Take a few minutes to think back on your childhood and how your experiences affect your feelings about yourself, your expectations for yourself as a parent, and your approach to parenting. You can learn both negative and positive things from your past. If you were abused as a child or had a disrupted family life, you may be motivated to be a better parent and to keep your children safe. You may be less able to cope with the stresses of family life when you are not feeling well, however. Create a wellness plan for yourself, and a back-up plan for your children to keep them healthy and safe when you are unwell. You can learn about advance directives, and planning for your treatment and the care of your children at the UPENN collaborative on Community Integration web site (http://www.upennrrtc.org/resources/view.php?tool_id=132).

As a parent with mental illness, you recognize that keeping yourself well and taking time for yourself and your health needs are good for both you and your children. Excellent!

Many adults give recreation a low priority. In meeting their children's needs, they may put aside their own need for leisure activities and fun. It's important to set aside some time in your week for leisure activities, as they are an important to staying healthy. Just do it!

Make a list of activities you enjoy-things you do by yourself such reading or listening to music; creative activities like painting, cooking or gardening; physical activities like sports or hiking; and social activities such as playing cards or going to the movies with friends. Circle the activities you enjoy most. Set aside time in your schedule for two of these activities-maybe only an hour or two a week. It's important to you and your children to prioritize these.

You have mastered self-care. You understand that to take care of your children well, you must take care of yourself. Keep doing it!

Your children can contribute to your stress either directly through the things they do, or indirectly, by increasing the pressure you feel to provide for them. There are better and worse ways to cope. Better ways allow us to survive stress without hurting ourselves or someone else. Develop skills to manage both single stressful events and longer term daily life stresses. Break them into smaller issues to tackle, so you're not overwhelmed by trying to cope with everything at once. Create a daily routine. Nourish spiritual connections. Maintain your friendships.

Think about times when you are stressed and how you handle your stress. Use your journal to list some things that cause you stress. Write about a time when you were really stressed out and lost it. How do you feel when you think about it now? What helps you calm down? Some of the more common ways of managing stress may be difficult for parents with mental illness-you may have trouble mustering the energy or difficulty organizing resources to take better care of yourself. Again, identify and mobilize supports to take a time-out for yourself! Trade babysitting with a friend to give each other the time you need to unwind.

Good going! You have put the bad things in your life into perspective and learned from them. You may have talked about your experiences with a friend, relative or professional who helped you develop coping strategies. While we can't change the past, coping is a lifelong activity that benefits from practice. Keep up the good work!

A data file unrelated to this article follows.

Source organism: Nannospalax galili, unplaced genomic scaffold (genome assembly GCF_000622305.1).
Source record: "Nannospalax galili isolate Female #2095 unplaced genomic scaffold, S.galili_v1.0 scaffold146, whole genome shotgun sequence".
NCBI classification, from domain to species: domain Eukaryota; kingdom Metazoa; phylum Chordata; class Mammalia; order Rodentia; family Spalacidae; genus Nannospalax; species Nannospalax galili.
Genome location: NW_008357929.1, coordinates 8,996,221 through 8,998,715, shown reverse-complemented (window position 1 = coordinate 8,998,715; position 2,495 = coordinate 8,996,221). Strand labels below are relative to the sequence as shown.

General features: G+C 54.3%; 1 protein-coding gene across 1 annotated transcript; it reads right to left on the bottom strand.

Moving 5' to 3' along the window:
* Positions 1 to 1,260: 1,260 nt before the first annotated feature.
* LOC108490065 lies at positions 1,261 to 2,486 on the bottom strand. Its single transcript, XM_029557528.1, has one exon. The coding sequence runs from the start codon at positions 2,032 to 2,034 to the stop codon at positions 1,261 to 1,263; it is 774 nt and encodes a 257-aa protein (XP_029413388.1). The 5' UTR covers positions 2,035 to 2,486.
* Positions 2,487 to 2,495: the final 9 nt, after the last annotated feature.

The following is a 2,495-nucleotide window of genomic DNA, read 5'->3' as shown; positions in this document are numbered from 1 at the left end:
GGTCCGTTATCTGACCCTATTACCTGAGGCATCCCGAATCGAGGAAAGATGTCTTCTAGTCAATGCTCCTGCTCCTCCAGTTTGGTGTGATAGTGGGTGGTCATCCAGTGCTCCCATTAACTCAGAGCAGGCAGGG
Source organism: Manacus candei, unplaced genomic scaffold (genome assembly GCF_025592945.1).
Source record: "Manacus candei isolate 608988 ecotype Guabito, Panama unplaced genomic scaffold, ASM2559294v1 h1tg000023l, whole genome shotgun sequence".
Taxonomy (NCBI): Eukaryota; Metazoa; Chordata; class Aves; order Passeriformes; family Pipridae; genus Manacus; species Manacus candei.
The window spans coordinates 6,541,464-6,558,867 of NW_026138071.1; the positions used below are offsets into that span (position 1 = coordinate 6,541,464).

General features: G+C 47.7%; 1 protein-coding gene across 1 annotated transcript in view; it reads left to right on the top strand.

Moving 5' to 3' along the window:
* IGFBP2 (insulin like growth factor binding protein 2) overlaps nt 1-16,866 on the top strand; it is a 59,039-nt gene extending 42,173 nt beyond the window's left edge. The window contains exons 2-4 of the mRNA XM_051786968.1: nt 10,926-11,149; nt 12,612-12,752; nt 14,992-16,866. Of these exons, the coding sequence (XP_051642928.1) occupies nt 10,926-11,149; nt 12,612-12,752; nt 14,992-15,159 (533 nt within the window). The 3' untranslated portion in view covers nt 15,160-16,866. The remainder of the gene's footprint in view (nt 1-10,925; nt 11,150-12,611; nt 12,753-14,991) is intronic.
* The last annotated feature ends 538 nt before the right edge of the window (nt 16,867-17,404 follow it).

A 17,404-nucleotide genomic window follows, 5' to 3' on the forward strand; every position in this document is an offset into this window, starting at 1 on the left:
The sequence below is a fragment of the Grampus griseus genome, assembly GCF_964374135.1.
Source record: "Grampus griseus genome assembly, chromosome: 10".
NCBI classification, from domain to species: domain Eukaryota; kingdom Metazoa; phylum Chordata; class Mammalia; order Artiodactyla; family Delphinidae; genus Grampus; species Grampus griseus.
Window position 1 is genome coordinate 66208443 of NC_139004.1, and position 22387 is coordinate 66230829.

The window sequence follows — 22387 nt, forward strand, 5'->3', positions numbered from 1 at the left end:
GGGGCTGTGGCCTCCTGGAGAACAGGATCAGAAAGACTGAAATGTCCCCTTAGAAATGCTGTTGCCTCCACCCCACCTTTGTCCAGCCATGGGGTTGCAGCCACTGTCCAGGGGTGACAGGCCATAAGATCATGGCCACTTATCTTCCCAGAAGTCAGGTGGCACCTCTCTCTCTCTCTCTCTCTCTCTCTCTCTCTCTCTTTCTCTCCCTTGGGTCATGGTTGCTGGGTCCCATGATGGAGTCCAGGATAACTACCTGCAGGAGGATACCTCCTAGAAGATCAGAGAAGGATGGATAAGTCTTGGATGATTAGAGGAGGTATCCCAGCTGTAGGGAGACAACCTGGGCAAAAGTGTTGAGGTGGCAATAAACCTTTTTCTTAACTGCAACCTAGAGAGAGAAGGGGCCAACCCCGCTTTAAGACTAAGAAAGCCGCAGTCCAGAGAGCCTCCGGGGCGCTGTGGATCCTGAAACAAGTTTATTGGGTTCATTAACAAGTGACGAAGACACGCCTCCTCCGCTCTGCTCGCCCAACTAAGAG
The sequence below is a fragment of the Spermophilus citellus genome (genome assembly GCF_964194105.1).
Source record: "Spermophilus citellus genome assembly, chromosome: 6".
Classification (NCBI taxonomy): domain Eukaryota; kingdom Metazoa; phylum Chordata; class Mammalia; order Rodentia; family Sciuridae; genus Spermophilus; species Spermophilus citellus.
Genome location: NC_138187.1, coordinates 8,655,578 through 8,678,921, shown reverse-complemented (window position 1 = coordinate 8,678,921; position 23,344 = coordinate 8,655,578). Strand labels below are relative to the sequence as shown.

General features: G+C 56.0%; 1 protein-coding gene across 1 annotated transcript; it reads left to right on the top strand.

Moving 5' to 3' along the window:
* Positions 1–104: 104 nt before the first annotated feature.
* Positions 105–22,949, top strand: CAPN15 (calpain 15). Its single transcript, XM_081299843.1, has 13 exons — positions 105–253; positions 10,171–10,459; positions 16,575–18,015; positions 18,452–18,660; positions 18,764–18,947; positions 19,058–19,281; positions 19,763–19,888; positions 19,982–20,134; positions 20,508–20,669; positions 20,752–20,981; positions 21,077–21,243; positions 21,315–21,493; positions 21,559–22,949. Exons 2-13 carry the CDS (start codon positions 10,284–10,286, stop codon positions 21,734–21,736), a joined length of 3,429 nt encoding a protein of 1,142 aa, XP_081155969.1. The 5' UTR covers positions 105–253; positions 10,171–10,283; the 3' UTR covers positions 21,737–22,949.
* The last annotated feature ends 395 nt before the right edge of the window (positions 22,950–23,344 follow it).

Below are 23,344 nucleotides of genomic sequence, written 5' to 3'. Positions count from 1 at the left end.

People who are treated poorly, whether they are children or adults, begin to believe they deserve poor treatment and come to expect it. It is easy to understand how a cycle of negative thinking can develop. You may receive subtle messages from well-meaning family members and friends who put down your ideas, plans, or dreams because you have an illness. If you find yourself sliding into a negative cycle, take a moment to list your strengths and frame some positive affirmations about yourself and your abilities. Review these throughout the day.

Think back on your childhood experiences. On your own or with a friend, compare yourself as a parent with your own parents. What are the similarities and differences? What have you learned from the way you were raised? How would you like to respond to your children? Make a list of the things you're satisfied with and want to keep the same, and the things you would like to change about your parenting style.

It's your job to protect your children from difficulties that may come their way and to secure the resources they need to cope. You have the attitudes and skills to be a successful advocate.

Your success as an advocate depends in large part on your attitudes about yourself in particular and the world in general. Recognizing the good in yourself is crucial to believing you and your family members deserve support. Acknowledging your strengths and skills is key to getting what you and your family need.

Many parents have to overcome feelings of embarrassment or guilt to actively ask for help for their children. Some parents may feel responsible for their children's difficulties or are actively blamed by others. Parents with mental illness may feel vulnerable and reluctant to disclose their families' needs. You and your family members have the right to be treated with respect and dignity. The National Federation of Families for Children's Mental Health (www.ffcmh.org) is a great place to start for information and suggestions when children have their own mental health needs.